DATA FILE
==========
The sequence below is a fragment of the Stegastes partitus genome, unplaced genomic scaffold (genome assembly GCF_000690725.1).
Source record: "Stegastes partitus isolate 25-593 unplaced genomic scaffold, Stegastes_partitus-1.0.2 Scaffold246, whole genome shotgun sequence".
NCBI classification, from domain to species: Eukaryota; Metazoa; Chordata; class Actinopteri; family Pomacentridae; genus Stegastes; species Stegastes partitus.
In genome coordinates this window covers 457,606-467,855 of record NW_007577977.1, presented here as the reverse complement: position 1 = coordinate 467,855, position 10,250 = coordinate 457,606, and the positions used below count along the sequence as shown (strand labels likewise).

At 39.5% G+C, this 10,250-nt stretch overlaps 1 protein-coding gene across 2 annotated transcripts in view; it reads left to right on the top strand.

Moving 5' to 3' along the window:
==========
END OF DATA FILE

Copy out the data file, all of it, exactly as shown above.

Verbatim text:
The sequence below is a fragment of the Stegastes partitus genome, unplaced genomic scaffold (genome assembly GCF_000690725.1).
Source record: "Stegastes partitus isolate 25-593 unplaced genomic scaffold, Stegastes_partitus-1.0.2 Scaffold246, whole genome shotgun sequence".
NCBI classification, from domain to species: Eukaryota; Metazoa; Chordata; class Actinopteri; family Pomacentridae; genus Stegastes; species Stegastes partitus.
In genome coordinates this window covers 457,606-467,855 of record NW_007577977.1, presented here as the reverse complement: position 1 = coordinate 467,855, position 10,250 = coordinate 457,606, and the positions used below count along the sequence as shown (strand labels likewise).

At 39.5% G+C, this 10,250-nt stretch overlaps 1 protein-coding gene across 2 annotated transcripts in view; it reads left to right on the top strand.

Moving 5' to 3' along the window: